Battaglia Road and Sunshine Boulevard — A native of Troy, New York, Augustus J. “Gus” Battaglia purchased the former Rhinehart ranch near Eloy in the 1950s, started growing produce and cotton, and immediately became involved in Democratic politics. Battaglia became known for hosting lavish parties, and his guest list usually included high-ranking politicians. In 1958, U.S. Sen. John F. Kennedy attended one of Battaglia’s barbecues. Battaglia suffered a fatal heart ailment in January 1970, and his family later moved out of the area. Named in his honor are Battaglia Road and Sunshine Boulevard, for his farm.
Alsdorf Road — In the fall of 1919, John Alsdorf and two partners organized Cotton City Land Co. Soon after, a general store was opened. The name Cotton City later was rejected in favor of Eloy, but one of its main roads was named for one of its founders. Alsdorf also assisted in establishing St. Helen Catholic Mission.
Dirk Lay Road — After finishing Presbyterian seminary, young and outspoken Rev. Dirk Lay became a missionary in Sacaton, where he would dedicate over 25 years to helping the Akimel O’odham, or “River People.” He replaced the Rev. Charles H. Cook, who had established the first Indian school in Arizona in Sacaton in 1871. For several years, Lay raised money to build a church in Sacaton, on the Gila River Indian Community. Built in 1918, Cook Memorial Church is a two-story, mission-style adobe church with a large sanctuary and a basement and is still standing today.
Perhaps Lay’s greatest accomplishment, however, was lobbying for water rights for the Gila River people. “I looked about at the Pima people,” Lay said. “I felt that fighting in their cause was worth a lifetime of effort.” Because of his efforts, in part, Coolidge Dam was built in 1928 along the Gila River, and the San Carlos Irrigation Project was created. Later, as a member of the U.S. Army Chaplain Corps, Lay’s regiment was ordered to Panama, where he died of a heart attack in 1944. Dirk Lay Road in Sacaton is named in his honor.
Sacaton Road — The name Sacaton “is derived from the most ancient of Indian words, meaning in this part of Arizona a type of forage which grows to the height of a mule’s back,” the Casa Grande Dispatch wrote in 1972. Such grass was noted as existing in abundance when emigrants were first crossing this part of what is now Arizona. The Pima designation for the community of Sacaton is Uturituc, meaning The Corner, because it was located where the new and old stream branches of the Gila River meet. “In 1696, Father Kino interpreted the then Indian name of Tucacson as Soacson, which has been changed through the years to Sacaton.”
The community of Sacaton was the agency headquarters of the first Indian reservation in Arizona and was a stop along the Butterfield Overland Stagecoach Route. Sacaton Road runs through the community and over the dry Gila River and connects with State Route 87 on both ends.
Smith-Enke Road — John Smith and Fred Enke played on the University of Arizona football team during the 1940s — Enke as quarterback and Smith as receiver. Both would play in the National Football League. “Fred was the best long-ball passer ever to throw a football in the state of Arizona,” Smith told Pinal Ways in 2010.
In the 1950s, they formed a farming partnership in Maricopa. “We had floods, and we had financial problems,” Enke said. “I would go back and play football each season to make enough money to get by as my family grew.” After 10 years, they dissolved the partnership. “We expanded every year,” said Smith. “After we had enough equipment and the farm was up and running, we split it down the middle.” Enke later retired and sold his acreage to the University of Arizona for its Maricopa Agricultural Center. Smith was a founder of the Maricopa-Stanfield Irrigation District and served on the Arizona Power Authority. When asked what he thought about the naming of Smith-Enke Road, he said, “I’ll tell you it was not of any significance when only a few hundred people lived in the area, but yes, it makes me feel a sense of pride for both of us, having been very much a part of the area at that time.”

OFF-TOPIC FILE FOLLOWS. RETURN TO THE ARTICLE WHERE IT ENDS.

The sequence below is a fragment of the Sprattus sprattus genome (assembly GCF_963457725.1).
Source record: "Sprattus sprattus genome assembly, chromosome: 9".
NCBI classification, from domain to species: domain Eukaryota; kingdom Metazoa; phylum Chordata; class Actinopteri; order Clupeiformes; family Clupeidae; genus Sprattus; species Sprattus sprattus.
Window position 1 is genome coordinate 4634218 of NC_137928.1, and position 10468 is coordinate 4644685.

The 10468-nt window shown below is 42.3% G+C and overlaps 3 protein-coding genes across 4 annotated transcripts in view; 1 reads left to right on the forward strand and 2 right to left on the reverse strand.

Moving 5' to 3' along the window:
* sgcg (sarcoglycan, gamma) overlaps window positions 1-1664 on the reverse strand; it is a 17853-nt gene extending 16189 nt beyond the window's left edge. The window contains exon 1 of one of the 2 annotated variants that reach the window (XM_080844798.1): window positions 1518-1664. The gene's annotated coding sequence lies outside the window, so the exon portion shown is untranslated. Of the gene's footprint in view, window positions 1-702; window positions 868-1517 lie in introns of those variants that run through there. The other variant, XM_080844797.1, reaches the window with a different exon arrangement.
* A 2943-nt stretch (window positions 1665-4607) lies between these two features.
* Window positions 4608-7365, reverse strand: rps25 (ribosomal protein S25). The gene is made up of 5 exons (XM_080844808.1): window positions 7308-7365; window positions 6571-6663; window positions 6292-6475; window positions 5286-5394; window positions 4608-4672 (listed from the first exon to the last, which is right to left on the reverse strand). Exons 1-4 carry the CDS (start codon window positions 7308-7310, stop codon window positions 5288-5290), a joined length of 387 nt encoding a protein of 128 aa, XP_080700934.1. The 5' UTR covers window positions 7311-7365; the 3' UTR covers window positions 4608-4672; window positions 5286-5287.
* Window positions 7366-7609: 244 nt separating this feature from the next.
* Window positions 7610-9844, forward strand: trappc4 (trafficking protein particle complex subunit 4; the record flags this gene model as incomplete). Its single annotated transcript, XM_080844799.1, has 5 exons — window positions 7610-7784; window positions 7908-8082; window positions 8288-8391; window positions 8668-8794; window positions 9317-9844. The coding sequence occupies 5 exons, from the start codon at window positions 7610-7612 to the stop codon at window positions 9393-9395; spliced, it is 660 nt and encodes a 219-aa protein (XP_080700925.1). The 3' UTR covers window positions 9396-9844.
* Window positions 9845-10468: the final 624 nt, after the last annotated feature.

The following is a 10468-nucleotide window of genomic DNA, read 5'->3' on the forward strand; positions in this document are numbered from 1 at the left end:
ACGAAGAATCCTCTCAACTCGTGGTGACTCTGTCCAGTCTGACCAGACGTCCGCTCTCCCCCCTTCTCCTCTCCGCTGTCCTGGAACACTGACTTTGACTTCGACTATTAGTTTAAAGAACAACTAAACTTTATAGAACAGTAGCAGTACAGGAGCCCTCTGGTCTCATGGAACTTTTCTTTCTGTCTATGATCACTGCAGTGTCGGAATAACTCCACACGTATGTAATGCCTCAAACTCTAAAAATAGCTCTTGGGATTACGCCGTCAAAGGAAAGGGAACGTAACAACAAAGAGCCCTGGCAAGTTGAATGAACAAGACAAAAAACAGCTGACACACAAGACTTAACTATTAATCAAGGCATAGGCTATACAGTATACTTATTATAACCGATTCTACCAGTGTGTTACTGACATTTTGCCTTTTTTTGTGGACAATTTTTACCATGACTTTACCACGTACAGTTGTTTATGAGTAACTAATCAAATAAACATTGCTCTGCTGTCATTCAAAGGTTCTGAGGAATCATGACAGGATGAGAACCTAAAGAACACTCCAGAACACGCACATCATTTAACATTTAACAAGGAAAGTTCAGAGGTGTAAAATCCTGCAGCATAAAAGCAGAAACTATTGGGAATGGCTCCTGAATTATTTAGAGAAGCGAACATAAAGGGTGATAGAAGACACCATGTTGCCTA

Farrell Road — Edward and Tootsie Farrell moved to Maricopa in January 1948 with their two children, Edna and Eddie Jay, and began growing cotton. Ed expanded his operation to custom cotton picking as cotton farming became more important around Maricopa. Realizing the area would grow, the Farrells built a warehouse near the rail line, purchased the Maricopa Mercantile (later the Mayfair Market) and started Headquarters Restaurant and Bar, among other businesses.
The younger Eddie’s wife, Alma, spent most of her career as an educator in Maricopa. She served as superintendent of the school district from 1999 to 2005. Their son, Edward Farrell II, was a driving force behind the city of Maricopa’s incorporation in 2003 and served as its first mayor. Farrell Road is named for the early Maricopa family.
Honeycutt Road — Chasen “C.P.” Honeycutt and his wife, Dude, purchased a farm in Maricopa in 1952. Shortly after, the Honeycutts purchased the former Calhoun farm north of the railroad tracks and later built a strip mall in the area. At one time, Honeycutt farmed as many as 3,600 acres in the area. He loved horses, was Arizona cutting horse champion eight times and was inducted into the National Cutting Horse Hall of Fame in 1986. Honeycutt Road is named in his honor.
Stanfield Road — Founded around 1904 as Summerland because of its “perpetual summers,” the community of Stanfield was homesteaded by the Eastman and Robles families. Soon after, 30 families from California populated the area, and the Summerland Post Office was built, with Nixon W. Stanfield as its postmaster.
In 1918, the price of cotton plummeted and many of the residents left Summerland. The post office also closed but reopened in 1948, redesignated as Stanfield Post Office. The unincorporated community and one of its main thoroughfares, Stanfield Road, are also named for the pioneering family.
Special thanks to the Pinal County Historical Society, The Museum of Casa Grande, Patricia Brock, Roger Fox, Dick Myers and the Santa Cruz Valley Historical Museum for helping find some information for this article.